- Family and Parenting
Resentment: From the Children's Perspective
For the Sake of the Children
Falling in love isn't something brought on by by choice but by chance. It takes a lot of work to stay in love, and once you fall out of that love it is by pure choice.
Working towards keeping that love is important because when it began it was new, fresh and unyielding. At the time you had no doubt it would last a lifetime, so you dived into it, and got married with the desire of it lasting a lifetime. Through circumstances however, those feelings can change at the blink of an eye.
You begin to analyze all that brought you to the point of ending things. It may have been minor or drastic, but now you are here. The questions keep popping into mind. Some you may be able to answer yourself, yet others need to be answered by others who may have been in your shoes at one point in their lives.
It isn't shameful to seek outside help if you want to make this relationship succeed. After all all pros and con's must be factored in in order to assist you in making the right decision, especially if there are children involved.
Breaking up is never truly easy. Years may have already been vested, but the choice is yours nevertheless. Only thing to be mindful of is who will be hurt when it's all said and done. As a parent you owe it to the children to have the talk as a unit. Having the talk separately can bring on insecurities in a child and that alone can be traumatizing.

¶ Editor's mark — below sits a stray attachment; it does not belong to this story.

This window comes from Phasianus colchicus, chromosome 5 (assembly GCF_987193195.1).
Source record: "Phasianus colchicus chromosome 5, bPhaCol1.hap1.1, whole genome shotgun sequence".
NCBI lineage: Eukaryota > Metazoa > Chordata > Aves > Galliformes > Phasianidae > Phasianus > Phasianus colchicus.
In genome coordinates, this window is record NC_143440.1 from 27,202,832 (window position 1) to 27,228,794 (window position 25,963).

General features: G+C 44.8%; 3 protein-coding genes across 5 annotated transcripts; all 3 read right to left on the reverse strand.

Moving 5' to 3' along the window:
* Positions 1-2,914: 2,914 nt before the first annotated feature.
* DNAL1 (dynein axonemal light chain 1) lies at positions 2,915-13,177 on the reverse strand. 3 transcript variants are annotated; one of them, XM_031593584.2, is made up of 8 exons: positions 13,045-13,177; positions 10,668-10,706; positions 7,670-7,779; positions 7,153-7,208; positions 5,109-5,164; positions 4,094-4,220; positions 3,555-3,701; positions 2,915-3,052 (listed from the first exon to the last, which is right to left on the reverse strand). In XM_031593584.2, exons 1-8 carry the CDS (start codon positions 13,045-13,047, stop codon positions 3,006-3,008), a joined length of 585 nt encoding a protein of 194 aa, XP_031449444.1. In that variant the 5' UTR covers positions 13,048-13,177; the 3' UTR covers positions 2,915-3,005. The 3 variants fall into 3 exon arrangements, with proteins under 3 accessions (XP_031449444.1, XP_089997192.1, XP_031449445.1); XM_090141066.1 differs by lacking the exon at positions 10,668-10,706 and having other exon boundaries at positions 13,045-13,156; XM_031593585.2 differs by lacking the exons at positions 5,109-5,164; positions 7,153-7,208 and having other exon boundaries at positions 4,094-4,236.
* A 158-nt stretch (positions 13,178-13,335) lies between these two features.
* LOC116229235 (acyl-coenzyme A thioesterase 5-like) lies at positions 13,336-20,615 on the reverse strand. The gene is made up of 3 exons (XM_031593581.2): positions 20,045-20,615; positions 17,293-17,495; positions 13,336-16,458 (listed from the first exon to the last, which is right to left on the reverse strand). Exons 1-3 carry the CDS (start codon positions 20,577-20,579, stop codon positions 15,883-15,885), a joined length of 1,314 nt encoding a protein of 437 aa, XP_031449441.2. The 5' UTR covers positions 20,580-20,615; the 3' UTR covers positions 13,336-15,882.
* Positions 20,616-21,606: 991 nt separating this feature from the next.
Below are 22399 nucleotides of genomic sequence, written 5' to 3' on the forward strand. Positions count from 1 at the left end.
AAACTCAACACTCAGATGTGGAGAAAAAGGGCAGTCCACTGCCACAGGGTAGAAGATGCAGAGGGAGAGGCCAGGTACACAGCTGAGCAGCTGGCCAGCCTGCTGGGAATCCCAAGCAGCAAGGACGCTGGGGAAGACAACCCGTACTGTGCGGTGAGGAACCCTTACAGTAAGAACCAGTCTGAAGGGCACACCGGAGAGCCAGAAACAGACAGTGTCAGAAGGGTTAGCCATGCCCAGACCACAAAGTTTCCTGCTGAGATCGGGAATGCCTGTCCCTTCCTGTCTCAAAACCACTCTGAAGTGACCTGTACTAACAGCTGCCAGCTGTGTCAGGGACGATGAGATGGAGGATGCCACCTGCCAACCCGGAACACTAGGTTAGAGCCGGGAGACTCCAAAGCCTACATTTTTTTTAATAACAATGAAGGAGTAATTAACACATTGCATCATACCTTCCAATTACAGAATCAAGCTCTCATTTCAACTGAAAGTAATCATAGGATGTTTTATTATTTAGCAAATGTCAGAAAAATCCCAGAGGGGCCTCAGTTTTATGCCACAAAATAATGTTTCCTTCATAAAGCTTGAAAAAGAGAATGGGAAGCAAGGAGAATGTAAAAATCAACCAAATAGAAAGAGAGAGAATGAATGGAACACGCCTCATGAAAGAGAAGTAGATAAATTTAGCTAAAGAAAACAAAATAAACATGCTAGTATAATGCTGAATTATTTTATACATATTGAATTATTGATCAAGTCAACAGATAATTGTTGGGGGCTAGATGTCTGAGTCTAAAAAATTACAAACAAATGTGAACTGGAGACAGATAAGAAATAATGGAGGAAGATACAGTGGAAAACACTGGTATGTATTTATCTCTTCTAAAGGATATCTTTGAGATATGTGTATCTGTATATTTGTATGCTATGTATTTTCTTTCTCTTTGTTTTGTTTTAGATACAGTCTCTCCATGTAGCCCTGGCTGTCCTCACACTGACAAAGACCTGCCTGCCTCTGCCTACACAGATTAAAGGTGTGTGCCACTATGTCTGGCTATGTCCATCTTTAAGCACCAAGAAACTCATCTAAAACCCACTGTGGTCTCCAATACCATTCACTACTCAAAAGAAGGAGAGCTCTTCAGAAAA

Placing the children's needs first...
Painfully, there are many couples who choose to break- up without even considering what the break-up does to the child. Some may have built up resentment towards the break-up themselves and so the child is left confused and inevitably pick up on their parents feelings and lash out themselves.
As a unit you can ensure the child understands they are not at fault for the break-up. If they are young they may not be able to understand but if at an comprehensive age they truly can. After the break-up though both parents must ensure the children spend as much time with the now absent parent as possible, so they never feel insecure or unloved.
Face it sometimes parents tend to forget how great it was before the break-up. When both parents spent quality time with the children, and you and your children were absolutely happy. Therefore, breaking up should never play a factor when determining the amount of time shared with your children.
If you can no longer sustain or put your differences aside for the children that is a true shame, but hopefully if reading this and you are in a similar situation as the one noted here you can stp and think, for once they grow up resentment will keep them from contacting you, and then you will truly regret the petiness that may have caused it, so therefore, please. "Place the Children First."